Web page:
An early Sunday morning at Sandy Hook, NJ, a long narrow peninsula that separates the Atlantic Ocean from Lower New York Bay and is part of the National Park Service. I arrived here to seine, to pull a long net through the water to find out who might be swimming downstream from New York City in early October.
Ever since I was a kid, I have always been fascinated to find out what might be swimming in the water. Seining in particular has given me a good way to take a brief look at what swims along the edge of a bay. To see who might be home and to find out just how much diversity exists along the shallows of an estuary.
Along the tidal waters of Sandy Hook Bay, there was no doubt this was an autumn day. While Sunday had dawned sunny and quiet, weather-wise the day was poles apart from Saturday. Mild, muggy air temperatures in the upper 70s yesterday, were replaced from that passage of cold front that quickly dropped temperatures downward, bottoming out in the chilly lower 50s by morning. Shorts, flip-flops, and a tee-shirt were replaced hastily with pants, shoes, and a fleece jacket.
Unfortunately, to add insult to injury, no sooner had the sun risen over the ocean than a cold northeast wind drew heavy gray clouds across the sky. The first nor'easter of the season was taking shape south of the region this Sunday morning. The forecast called for a storm to ride northeastward. Gusty winds and a shield of showers would arrive by mid-afternoon and continue through the evening hours.
I didn't have much time then in the water. Already there was some chop being churned out by blustery winds. Despite the foul weather, though, water temperatures were still warm. Readings were in the upper 60s to low 70s, kind of balmy and pleasant.
After a few hauls of a seine net with a friend, everything seemed normal. The catch included Atlantic silversides, bay anchovies, a few tautogs, snapper bluefish, lady crabs, sand crabs, comb jellies, gooseberry jellies, and even a small number of puffer fish.
Out by a bulkhead, though, with an incoming tide was when the catch became out of the ordinary. The last haul of the day included a tropical fish from Florida!
It was a small, juvenile Permit. A beautiful silvery metallic colored fish that is more comfortable swimming off the coast of Florida than off the coast of New Jersey.
It might be hard to believe, but New Jersey's tidal waters are home to tropical fish. They are commonly found during the late summer and early fall when local waters are warm enough to allow for their survival. Many are juveniles that were born earlier in the year on coral reefs near the coast of Florida or in the Caribbean Sea, and swept north in the warm Gulf Stream current. At times, the Gulf Stream forms a warm-water eddy or ring that swings close to New Jersey and New York, including Lower New York Bay. Tropical fish swimming within this warm-water whirling motion will then be swept into a new home.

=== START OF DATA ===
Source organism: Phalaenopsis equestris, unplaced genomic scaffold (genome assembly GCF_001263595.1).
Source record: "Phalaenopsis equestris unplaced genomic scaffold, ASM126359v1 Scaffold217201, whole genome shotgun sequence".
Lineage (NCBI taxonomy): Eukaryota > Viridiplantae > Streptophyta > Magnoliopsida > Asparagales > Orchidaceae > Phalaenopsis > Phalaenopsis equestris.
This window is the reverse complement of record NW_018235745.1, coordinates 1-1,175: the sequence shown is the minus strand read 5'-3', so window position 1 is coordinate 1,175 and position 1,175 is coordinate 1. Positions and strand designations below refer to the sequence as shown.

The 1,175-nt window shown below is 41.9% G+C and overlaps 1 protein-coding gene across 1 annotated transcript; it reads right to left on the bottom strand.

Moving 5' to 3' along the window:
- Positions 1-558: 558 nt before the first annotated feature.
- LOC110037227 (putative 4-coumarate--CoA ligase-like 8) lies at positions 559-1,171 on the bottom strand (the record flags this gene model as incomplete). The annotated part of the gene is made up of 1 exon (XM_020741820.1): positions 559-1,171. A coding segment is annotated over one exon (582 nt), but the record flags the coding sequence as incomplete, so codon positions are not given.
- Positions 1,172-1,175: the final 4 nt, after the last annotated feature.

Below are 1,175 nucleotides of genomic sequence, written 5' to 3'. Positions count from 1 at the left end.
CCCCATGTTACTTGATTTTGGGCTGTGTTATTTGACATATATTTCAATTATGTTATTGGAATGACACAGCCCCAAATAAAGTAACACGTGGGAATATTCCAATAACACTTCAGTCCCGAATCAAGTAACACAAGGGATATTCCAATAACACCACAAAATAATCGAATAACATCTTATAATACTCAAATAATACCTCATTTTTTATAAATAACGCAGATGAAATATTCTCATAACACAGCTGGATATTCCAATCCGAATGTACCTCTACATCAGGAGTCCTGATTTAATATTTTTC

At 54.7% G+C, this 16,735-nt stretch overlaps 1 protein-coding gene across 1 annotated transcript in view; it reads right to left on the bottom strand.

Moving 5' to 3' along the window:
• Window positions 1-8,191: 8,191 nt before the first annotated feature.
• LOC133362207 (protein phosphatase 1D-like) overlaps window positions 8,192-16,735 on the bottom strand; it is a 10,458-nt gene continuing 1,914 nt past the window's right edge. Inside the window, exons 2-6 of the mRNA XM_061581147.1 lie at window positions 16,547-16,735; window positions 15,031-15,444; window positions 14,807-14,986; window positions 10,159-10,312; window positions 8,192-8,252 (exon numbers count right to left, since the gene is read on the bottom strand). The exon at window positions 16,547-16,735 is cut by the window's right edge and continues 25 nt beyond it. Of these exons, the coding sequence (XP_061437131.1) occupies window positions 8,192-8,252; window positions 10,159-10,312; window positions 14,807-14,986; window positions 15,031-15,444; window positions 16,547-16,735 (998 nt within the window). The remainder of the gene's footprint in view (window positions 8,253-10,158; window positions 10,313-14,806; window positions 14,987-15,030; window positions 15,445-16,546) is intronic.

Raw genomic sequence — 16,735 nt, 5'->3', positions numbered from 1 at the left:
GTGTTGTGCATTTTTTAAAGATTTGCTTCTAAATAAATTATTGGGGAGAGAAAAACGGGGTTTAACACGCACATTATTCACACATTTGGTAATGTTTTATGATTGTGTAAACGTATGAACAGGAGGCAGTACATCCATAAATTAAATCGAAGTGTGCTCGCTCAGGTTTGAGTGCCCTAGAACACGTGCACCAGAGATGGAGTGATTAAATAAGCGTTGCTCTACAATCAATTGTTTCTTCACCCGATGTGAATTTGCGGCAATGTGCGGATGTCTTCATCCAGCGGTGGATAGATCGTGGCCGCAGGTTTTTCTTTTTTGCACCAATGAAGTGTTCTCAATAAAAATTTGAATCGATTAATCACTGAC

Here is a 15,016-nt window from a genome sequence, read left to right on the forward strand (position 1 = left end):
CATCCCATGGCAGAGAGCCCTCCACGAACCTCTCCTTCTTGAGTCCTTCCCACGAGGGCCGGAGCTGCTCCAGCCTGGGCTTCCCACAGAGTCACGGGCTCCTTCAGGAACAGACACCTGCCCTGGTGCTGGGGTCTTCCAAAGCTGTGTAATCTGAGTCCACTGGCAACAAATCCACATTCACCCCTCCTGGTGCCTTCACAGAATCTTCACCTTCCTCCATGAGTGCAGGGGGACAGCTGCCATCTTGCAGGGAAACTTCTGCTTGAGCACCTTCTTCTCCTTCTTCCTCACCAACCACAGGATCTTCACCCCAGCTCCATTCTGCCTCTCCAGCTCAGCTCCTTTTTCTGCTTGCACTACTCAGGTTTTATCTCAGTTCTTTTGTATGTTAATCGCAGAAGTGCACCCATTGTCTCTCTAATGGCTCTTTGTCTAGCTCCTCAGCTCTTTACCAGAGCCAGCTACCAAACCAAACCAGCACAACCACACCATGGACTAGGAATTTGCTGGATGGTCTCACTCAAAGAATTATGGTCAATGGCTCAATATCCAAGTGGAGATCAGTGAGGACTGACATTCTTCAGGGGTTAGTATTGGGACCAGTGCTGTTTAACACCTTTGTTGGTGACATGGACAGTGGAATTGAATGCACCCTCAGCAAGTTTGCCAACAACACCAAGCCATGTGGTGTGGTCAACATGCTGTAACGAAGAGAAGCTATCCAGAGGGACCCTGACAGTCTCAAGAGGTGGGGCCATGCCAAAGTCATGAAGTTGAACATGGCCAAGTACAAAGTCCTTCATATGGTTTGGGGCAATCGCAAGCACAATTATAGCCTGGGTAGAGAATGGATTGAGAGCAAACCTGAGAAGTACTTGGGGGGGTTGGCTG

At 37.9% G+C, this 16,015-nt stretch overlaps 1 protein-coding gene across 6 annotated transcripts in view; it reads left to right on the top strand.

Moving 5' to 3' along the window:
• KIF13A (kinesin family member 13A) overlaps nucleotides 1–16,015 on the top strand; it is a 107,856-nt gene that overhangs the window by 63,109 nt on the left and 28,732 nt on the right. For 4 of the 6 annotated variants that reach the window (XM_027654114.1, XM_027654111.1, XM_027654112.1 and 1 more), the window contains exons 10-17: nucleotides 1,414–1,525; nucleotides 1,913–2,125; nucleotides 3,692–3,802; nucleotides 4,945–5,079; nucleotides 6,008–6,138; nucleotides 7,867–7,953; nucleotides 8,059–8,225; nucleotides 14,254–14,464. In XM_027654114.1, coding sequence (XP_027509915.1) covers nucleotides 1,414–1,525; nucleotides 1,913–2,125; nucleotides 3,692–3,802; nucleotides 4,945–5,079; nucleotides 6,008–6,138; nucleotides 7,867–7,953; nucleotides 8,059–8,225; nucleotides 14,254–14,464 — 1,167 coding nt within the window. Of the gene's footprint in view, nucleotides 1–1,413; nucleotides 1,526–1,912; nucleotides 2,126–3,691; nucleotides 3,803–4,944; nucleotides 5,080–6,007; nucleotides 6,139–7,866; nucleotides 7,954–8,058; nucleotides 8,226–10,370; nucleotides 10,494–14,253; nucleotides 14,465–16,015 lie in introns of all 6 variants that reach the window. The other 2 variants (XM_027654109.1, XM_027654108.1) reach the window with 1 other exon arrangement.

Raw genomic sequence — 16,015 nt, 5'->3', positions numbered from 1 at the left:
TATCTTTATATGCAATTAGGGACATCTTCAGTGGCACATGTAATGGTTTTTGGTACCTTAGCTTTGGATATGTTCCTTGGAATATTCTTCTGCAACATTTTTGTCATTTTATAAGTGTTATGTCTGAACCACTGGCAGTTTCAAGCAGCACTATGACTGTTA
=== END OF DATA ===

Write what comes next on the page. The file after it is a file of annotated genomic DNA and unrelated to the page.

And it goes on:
Although any species of tropical fish has the potential of being found here, the majority are members of a colorful, tropical-looking family of fishes called jacks. The most common include Lookdowns, Crevalles, Permits, Pompanos, and Moonfish.
Perhaps the fish I caught was a Florida Pompano. It's difficult to tell Permits and Florida Pompanos apart, especially in their immature stage. Both fish are silver in color, have forked tails, and are members of the carangid family of marine fish. Most species are fast-swimming predatory fish that hunt in the open waters or above reefs for other fish and crustaceans. Most have short, deep, and compressed bodies.
With similar body shapes and the same basic coloration, it's easy to get the two confused. Permits and Florida Pompanos are so similar in appearance that it's common for people who fish to catch one when in fact they have hooked the other.
For me, I am comfortable calling the fish a Permit. The characteristic item that helped me to identity the fish were two small distinct prickly fins in front of the anal fin. Only the Permit has these two tiny fins.
To hold a Permit in my hand was a strange experience. A bit of tropical flavor on a chilly autumn morning.
Unfortunately, after catching this strange fish, I had no idea what to do with it. It's not as easy as just putting the poor fish back into the water.
Apparently these wayward young exotic fishes are unable to find their way home and will not survive the stress of rapidly changing water temperatures in northern latitudes. Usually by the end of October these tropical fish die off when water temperatures in Lower New York Bay fall below 60 degrees F.
So I decided to put the little Permit inside my home aquarium, thinking perhaps I am doing it a favor. Not an easy choice. I am used to putting fish back in the water as quickly as possible.
Still, my modest aquarium is a poor home for this beautiful fish. Permits mature in about three years and can grow over two-feet long. Next week I will try to make a visit to nearby Coney Island Aquarium to see if they want a little Permit. The aquarium has a full-size fish tank with other Permits swimming inside, most caught in or near Lower New York Bay during fall. Perhaps my little fish will find a home and make a few friends with other adolescent wayward tropical drifters.
For more information, pictures and year-round sightings of wildlife in or near Sandy Hook Bay, please check out my blog entitled, Nature on the Edge of New York City at http://natureontheedgenyc.blogspot.com/